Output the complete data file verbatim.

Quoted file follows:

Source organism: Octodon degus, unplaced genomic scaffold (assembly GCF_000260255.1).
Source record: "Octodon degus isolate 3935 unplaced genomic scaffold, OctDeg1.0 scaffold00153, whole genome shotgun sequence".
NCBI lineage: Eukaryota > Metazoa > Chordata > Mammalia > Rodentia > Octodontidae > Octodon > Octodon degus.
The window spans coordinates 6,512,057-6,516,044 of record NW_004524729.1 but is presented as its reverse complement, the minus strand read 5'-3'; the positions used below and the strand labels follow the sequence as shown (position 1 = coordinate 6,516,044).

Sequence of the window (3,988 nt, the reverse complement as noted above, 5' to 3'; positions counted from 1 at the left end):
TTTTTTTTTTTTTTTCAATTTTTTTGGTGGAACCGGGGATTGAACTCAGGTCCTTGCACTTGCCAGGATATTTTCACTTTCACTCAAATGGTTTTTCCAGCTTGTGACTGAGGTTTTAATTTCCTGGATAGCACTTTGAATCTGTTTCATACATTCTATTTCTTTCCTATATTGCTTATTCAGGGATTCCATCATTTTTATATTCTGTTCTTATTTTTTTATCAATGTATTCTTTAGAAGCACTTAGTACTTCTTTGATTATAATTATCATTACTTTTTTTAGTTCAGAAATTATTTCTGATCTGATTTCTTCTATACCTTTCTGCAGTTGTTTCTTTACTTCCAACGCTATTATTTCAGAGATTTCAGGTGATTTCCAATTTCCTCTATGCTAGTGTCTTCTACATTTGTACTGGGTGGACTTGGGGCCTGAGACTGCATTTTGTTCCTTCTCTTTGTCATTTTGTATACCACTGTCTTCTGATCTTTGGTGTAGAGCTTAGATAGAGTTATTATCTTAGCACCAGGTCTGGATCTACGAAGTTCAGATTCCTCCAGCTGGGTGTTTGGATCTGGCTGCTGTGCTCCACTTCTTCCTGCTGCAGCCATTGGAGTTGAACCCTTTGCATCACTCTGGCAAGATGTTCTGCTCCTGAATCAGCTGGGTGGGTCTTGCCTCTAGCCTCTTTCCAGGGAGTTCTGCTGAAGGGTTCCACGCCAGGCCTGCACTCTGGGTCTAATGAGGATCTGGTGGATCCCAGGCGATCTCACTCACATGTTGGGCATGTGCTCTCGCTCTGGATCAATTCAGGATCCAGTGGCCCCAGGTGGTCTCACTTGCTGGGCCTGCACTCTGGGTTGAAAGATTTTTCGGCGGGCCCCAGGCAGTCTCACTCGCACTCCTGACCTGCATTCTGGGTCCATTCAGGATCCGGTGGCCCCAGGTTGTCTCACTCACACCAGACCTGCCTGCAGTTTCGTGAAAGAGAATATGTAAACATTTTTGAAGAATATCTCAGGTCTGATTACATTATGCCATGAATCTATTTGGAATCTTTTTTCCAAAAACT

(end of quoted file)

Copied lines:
Source organism: Octodon degus, unplaced genomic scaffold (assembly GCF_000260255.1).
Source record: "Octodon degus isolate 3935 unplaced genomic scaffold, OctDeg1.0 scaffold00153, whole genome shotgun sequence".
NCBI lineage: Eukaryota > Metazoa > Chordata > Mammalia > Rodentia > Octodontidae > Octodon > Octodon degus.
The window spans coordinates 6,512,057-6,516,044 of record NW_004524729.1 but is presented as its reverse complement, the minus strand read 5'-3'; the positions used below and the strand labels follow the sequence as shown (position 1 = coordinate 6,516,044).

Sequence of the window (3,988 nt, the reverse complement as noted above, 5' to 3'; positions counted from 1 at the left end):
TTTTTTTTTTTTTTTCAATTTTTTTGGTGGAACCGGGGATTGAACTCAGGTCCTTGCACTTGCCAGGATATTTTCACTTTCACTCAAATGGTTTTTCCAGCTTGTGACTGAGGTTTTAATTTCCTGGATAGCACTTTGAATCTGTTTCATACATTCTATTTCTTTCCTATATTGCTTATTCAGGGATTCCATCATTTTTATATTCTGTTCTTATTTTTTTATCAATGTATTCTTTAGAAGCACTTAGTACTTCTTTGATTATAATTATCATTACTTTTTTTAGTTCAGAAATTATTTCTGATCTGATTTCTTCTATACCTTTCTGCAGTTGTTTCTTTACTTCCAACGCTATTATTTCAGAGATTTCAGGTGATTTCCAATTTCCTCTATGCTAGTGTCTTCTACATTTGTACTGGGTGGACTTGGGGCCTGAGACTGCATTTTGTTCCTTCTCTTTGTCATTTTGTATACCACTGTCTTCTGATCTTTGGTGTAGAGCTTAGATAGAGTTATTATCTTAGCACCAGGTCTGGATCTACGAAGTTCAGATTCCTCCAGCTGGGTGTTTGGATCTGGCTGCTGTGCTCCACTTCTTCCTGCTGCAGCCATTGGAGTTGAACCCTTTGCATCACTCTGGCAAGATGTTCTGCTCCTGAATCAGCTGGGTGGGTCTTGCCTCTAGCCTCTTTCCAGGGAGTTCTGCTGAAGGGTTCCACGCCAGGCCTGCACTCTGGGTCTAATGAGGATCTGGTGGATCCCAGGCGATCTCACTCACATGTTGGGCATGTGCTCTCGCTCTGGATCAATTCAGGATCCAGTGGCCCCAGGTGGTCTCACTTGCTGGGCCTGCACTCTGGGTTGAAAGATTTTTCGGCGGGCCCCAGGCAGTCTCACTCGCACTCCTGACCTGCATTCTGGGTCCATTCAGGATCCGGTGGCCCCAGGTTGTCTCACTCACACCAGACCTGCCTGCAGTTTCGTGAAAGAGAATATGTAAACATTTTTGAAGAATATCTCAGGTCTGATTACATTATGCCATGAATCTATTTGGAATCTTTTTTCCAAAAACT